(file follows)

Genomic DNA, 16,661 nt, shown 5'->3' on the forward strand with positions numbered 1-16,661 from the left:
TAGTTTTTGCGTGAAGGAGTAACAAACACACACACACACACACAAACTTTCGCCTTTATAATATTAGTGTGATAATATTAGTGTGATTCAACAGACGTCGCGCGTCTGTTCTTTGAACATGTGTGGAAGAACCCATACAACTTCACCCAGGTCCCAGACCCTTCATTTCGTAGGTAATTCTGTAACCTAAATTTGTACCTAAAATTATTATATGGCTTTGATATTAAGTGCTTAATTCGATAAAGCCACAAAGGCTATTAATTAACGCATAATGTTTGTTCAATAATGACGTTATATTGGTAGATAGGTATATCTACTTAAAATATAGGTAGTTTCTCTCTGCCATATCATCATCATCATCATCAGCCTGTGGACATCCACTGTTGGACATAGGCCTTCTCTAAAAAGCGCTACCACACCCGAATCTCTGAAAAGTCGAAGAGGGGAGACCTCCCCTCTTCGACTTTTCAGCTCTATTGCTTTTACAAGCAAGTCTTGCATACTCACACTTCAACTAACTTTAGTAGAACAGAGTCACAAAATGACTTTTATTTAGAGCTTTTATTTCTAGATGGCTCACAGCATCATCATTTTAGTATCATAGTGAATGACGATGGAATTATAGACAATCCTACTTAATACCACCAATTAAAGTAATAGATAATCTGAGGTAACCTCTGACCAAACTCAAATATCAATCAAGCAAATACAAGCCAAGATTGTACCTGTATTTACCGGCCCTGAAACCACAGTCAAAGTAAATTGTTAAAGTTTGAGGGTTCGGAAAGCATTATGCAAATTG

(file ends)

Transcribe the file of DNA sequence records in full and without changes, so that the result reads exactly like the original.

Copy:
Genomic DNA, 16,661 nt, shown 5'->3' on the forward strand with positions numbered 1-16,661 from the left:
TAGTTTTTGCGTGAAGGAGTAACAAACACACACACACACACACAAACTTTCGCCTTTATAATATTAGTGTGATAATATTAGTGTGATTCAACAGACGTCGCGCGTCTGTTCTTTGAACATGTGTGGAAGAACCCATACAACTTCACCCAGGTCCCAGACCCTTCATTTCGTAGGTAATTCTGTAACCTAAATTTGTACCTAAAATTATTATATGGCTTTGATATTAAGTGCTTAATTCGATAAAGCCACAAAGGCTATTAATTAACGCATAATGTTTGTTCAATAATGACGTTATATTGGTAGATAGGTATATCTACTTAAAATATAGGTAGTTTCTCTCTGCCATATCATCATCATCATCATCAGCCTGTGGACATCCACTGTTGGACATAGGCCTTCTCTAAAAAGCGCTACCACACCCGAATCTCTGAAAAGTCGAAGAGGGGAGACCTCCCCTCTTCGACTTTTCAGCTCTATTGCTTTTACAAGCAAGTCTTGCATACTCACACTTCAACTAACTTTAGTAGAACAGAGTCACAAAATGACTTTTATTTAGAGCTTTTATTTCTAGATGGCTCACAGCATCATCATTTTAGTATCATAGTGAATGACGATGGAATTATAGACAATCCTACTTAATACCACCAATTAAAGTAATAGATAATCTGAGGTAACCTCTGACCAAACTCAAATATCAATCAAGCAAATACAAGCCAAGATTGTACCTGTATTTACCGGCCCTGAAACCACAGTCAAAGTAAATTGTTAAAGTTTGAGGGTTCGGAAAGCATTATGCAAATTG